state’s college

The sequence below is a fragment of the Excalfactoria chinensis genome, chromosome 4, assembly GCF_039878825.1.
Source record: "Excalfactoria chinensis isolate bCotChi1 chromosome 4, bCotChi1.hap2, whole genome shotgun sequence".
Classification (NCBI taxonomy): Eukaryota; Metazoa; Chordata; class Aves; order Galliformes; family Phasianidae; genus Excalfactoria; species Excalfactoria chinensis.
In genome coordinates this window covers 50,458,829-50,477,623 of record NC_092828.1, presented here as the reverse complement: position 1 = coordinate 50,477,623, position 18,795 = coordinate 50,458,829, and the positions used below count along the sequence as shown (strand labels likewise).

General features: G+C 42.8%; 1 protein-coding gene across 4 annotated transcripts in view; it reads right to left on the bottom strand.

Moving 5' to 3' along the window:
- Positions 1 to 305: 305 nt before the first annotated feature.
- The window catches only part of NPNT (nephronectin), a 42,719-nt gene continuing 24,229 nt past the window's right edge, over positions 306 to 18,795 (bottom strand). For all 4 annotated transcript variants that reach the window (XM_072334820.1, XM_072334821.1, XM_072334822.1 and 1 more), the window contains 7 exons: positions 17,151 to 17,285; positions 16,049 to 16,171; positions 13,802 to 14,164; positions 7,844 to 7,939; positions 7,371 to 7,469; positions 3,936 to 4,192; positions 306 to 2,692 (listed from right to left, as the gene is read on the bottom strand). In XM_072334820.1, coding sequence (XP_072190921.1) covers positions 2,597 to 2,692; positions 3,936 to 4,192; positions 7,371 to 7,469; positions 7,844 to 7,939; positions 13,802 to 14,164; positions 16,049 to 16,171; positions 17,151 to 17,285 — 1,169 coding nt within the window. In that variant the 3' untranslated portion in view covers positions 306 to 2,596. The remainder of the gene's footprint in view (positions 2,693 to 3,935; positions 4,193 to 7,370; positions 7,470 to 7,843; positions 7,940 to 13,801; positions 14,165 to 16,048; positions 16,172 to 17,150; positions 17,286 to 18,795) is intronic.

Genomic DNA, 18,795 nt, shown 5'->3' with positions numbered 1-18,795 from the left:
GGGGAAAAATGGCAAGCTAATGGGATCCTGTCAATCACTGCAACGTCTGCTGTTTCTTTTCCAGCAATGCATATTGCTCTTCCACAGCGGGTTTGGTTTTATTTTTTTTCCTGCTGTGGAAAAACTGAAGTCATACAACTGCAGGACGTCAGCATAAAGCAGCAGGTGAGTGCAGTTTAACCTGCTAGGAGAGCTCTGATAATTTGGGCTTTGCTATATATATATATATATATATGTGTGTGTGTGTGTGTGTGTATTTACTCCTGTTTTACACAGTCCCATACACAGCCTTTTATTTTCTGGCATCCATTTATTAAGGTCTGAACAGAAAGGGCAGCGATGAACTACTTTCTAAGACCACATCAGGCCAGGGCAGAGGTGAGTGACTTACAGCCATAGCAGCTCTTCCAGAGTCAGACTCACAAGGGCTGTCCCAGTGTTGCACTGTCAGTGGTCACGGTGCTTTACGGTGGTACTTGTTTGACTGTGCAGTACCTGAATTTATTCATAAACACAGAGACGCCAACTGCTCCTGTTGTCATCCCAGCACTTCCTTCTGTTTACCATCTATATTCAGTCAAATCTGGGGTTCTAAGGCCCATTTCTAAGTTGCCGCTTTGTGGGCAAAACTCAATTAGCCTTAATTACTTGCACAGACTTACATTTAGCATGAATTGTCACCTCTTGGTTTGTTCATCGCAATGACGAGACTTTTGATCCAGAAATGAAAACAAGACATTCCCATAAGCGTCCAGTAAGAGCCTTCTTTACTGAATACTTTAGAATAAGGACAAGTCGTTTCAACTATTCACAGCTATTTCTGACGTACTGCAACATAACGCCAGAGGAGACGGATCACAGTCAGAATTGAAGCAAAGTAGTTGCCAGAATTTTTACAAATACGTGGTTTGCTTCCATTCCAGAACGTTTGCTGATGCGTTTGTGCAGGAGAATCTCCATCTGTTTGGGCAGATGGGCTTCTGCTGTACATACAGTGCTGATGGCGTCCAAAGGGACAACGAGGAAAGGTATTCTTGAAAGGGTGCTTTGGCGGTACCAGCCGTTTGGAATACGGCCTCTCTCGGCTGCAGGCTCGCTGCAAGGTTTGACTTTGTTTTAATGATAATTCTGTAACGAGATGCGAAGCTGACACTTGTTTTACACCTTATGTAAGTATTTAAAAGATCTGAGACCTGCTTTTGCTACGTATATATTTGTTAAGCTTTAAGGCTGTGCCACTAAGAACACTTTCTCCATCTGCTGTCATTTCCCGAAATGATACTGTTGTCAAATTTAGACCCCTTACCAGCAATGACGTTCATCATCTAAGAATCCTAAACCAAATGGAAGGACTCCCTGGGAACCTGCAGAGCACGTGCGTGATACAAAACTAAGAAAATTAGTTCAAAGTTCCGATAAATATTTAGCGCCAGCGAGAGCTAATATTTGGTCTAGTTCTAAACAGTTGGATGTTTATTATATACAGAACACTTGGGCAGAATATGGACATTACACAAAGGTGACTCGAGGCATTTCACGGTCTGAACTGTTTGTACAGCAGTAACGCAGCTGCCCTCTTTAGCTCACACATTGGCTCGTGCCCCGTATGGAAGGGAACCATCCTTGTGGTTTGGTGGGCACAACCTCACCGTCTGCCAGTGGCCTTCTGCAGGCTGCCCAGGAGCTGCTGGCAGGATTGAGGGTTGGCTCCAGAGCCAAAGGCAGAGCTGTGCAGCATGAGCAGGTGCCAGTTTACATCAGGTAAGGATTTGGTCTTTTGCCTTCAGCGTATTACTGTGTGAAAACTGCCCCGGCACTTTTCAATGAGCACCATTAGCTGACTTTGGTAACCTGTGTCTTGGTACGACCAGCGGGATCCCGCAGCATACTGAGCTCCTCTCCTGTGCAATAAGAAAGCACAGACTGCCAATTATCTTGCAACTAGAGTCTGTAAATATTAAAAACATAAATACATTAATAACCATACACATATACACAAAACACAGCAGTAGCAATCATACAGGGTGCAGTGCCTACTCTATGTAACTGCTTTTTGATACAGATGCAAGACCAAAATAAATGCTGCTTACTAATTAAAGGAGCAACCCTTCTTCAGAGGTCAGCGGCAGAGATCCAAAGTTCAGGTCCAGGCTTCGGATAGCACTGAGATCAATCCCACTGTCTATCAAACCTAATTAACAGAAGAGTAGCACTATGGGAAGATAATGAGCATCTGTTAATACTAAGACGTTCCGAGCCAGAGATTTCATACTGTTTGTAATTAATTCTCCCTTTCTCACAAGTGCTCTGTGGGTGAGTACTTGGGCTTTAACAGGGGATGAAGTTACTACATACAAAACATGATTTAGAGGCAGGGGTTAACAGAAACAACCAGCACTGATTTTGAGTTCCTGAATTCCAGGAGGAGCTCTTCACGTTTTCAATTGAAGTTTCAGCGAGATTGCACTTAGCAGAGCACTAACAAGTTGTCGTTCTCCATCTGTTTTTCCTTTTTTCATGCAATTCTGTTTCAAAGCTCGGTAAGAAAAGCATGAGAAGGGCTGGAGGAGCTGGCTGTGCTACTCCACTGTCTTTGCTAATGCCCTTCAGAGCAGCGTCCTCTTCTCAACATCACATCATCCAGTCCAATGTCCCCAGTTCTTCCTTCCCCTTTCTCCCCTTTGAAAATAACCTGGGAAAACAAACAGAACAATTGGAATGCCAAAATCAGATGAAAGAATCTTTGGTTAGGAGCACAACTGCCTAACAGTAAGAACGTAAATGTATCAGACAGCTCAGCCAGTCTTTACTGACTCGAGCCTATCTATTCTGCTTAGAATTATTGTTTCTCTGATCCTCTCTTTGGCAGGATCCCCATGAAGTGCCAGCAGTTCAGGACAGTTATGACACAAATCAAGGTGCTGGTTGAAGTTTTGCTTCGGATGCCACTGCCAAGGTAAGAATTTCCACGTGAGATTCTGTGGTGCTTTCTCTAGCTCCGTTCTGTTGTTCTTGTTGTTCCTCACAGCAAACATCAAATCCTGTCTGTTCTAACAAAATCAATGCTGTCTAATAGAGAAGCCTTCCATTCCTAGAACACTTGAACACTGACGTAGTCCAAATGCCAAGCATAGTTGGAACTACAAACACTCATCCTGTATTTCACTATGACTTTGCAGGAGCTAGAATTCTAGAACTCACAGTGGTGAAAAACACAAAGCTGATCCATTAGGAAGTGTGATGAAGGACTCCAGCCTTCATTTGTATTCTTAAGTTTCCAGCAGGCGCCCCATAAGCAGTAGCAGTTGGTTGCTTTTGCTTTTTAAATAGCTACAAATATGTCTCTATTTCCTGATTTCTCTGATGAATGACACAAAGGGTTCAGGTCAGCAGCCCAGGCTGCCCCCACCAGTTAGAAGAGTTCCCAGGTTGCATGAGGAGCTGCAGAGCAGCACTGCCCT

New Hampshire Republicans are pushing legislation that could make it more difficult for the state’s college students to vote. Other proposed laws might prevent students from voting by tightening the definition of residency, according to the New Hampshire Legislature website. Texas is not considering any similar laws. One of the bills would end the Election Day registration, keeping citizens from signing up last minute and casting their votes. Most states, including Texas, do not allow Election Day registration. Another bill would require parents of college students to establish residency in the state before a student can register to vote, according to the bill. College kids are “foolish” and tend to vote liberal, said New Hampshire’s House speaker and Republican William O’Brien during a speech to a Tea Party group. In an interview with Fox News earlier this week, O’Brien said the goal of the residency law was to keep students from voting both in their hometowns and again in the New Hampshire districts where they attend school. “This coupled with a lax definition of residency creates an environment in which people could potentially claim residency in multiple locations,” O’Brien said in a press release. Emily Einsohn, program coordinator of the Annette Strauss Institute for Civic Participation at UT, said Texas does not have any similar legislation that requires parents to establish residency in Texas before college students can register to vote. “It is essential for young people to have their voices heard through the voting process as well as through other avenues of civic engagement in order to break the cycle of neglect that so often occurs when young people don’t participate as an engaged electorate,” Einsohn said. Texas students can choose to register in their hometowns or the places where they attend college, said Texas secretary of state spokesman Randall Dillard. “As long as you’re registered to vote in Texas, you have the right to go to cast your vote,” Dillard said. Public Affairs professor Edwin Dorn said lawmakers often try to prevent their constituents from having a say if their policies conflict with public opinion. “If you know your policies are not going to appeal to college students, then you will do what you can to keep them from participating in politics [through] voting,” Dorn said. Student Government Executive Director Jimmy Talarico said it is the responsibility of students in New Hampshire to speak out against such bills. “Students are already disenfranchised by laws that require you to change your voter registration with the change of your address,” government senior Talarico said about voting laws in Texas. He said many of the issues that are discussed by lawmakers directly affect the future of students. It is vital that students make their voices heard by casting a vote, Talarico said. He was part of an SG initiative called Hook the Vote in 2008 and 2010 that helped UT students register to vote.